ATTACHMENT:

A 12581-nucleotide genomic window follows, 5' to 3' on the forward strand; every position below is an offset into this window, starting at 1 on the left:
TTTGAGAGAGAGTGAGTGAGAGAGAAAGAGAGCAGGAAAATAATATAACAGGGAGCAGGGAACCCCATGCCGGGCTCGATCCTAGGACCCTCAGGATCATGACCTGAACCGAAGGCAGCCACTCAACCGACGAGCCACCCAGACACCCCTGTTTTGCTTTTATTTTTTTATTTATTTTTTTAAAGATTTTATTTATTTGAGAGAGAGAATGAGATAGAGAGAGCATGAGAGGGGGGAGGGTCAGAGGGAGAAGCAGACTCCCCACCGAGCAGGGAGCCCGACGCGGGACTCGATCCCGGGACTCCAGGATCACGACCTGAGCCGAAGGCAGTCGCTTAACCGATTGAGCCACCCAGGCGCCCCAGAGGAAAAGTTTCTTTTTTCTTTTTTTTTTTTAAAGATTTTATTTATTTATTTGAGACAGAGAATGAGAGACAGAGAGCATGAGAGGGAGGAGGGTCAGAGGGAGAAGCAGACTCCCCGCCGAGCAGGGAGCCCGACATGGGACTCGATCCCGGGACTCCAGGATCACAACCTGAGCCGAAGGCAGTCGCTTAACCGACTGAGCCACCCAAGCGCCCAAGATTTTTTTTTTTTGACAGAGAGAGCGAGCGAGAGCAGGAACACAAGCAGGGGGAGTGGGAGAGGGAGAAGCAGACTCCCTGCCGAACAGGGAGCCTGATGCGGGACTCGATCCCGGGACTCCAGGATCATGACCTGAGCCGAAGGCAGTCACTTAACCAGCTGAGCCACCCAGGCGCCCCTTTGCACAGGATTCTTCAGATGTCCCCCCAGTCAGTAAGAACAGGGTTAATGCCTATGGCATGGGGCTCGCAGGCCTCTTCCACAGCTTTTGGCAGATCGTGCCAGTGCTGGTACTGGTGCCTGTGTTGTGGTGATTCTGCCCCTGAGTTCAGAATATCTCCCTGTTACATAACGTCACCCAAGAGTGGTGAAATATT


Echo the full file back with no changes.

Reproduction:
A 12581-nucleotide genomic window follows, 5' to 3' on the forward strand; every position below is an offset into this window, starting at 1 on the left:
TTTGAGAGAGAGTGAGTGAGAGAGAAAGAGAGCAGGAAAATAATATAACAGGGAGCAGGGAACCCCATGCCGGGCTCGATCCTAGGACCCTCAGGATCATGACCTGAACCGAAGGCAGCCACTCAACCGACGAGCCACCCAGACACCCCTGTTTTGCTTTTATTTTTTTATTTATTTTTTTAAAGATTTTATTTATTTGAGAGAGAGAATGAGATAGAGAGAGCATGAGAGGGGGGAGGGTCAGAGGGAGAAGCAGACTCCCCACCGAGCAGGGAGCCCGACGCGGGACTCGATCCCGGGACTCCAGGATCACGACCTGAGCCGAAGGCAGTCGCTTAACCGATTGAGCCACCCAGGCGCCCCAGAGGAAAAGTTTCTTTTTTCTTTTTTTTTTTTAAAGATTTTATTTATTTATTTGAGACAGAGAATGAGAGACAGAGAGCATGAGAGGGAGGAGGGTCAGAGGGAGAAGCAGACTCCCCGCCGAGCAGGGAGCCCGACATGGGACTCGATCCCGGGACTCCAGGATCACAACCTGAGCCGAAGGCAGTCGCTTAACCGACTGAGCCACCCAAGCGCCCAAGATTTTTTTTTTTTGACAGAGAGAGCGAGCGAGAGCAGGAACACAAGCAGGGGGAGTGGGAGAGGGAGAAGCAGACTCCCTGCCGAACAGGGAGCCTGATGCGGGACTCGATCCCGGGACTCCAGGATCATGACCTGAGCCGAAGGCAGTCACTTAACCAGCTGAGCCACCCAGGCGCCCCTTTGCACAGGATTCTTCAGATGTCCCCCCAGTCAGTAAGAACAGGGTTAATGCCTATGGCATGGGGCTCGCAGGCCTCTTCCACAGCTTTTGGCAGATCGTGCCAGTGCTGGTACTGGTGCCTGTGTTGTGGTGATTCTGCCCCTGAGTTCAGAATATCTCCCTGTTACATAACGTCACCCAAGAGTGGTGAAATATT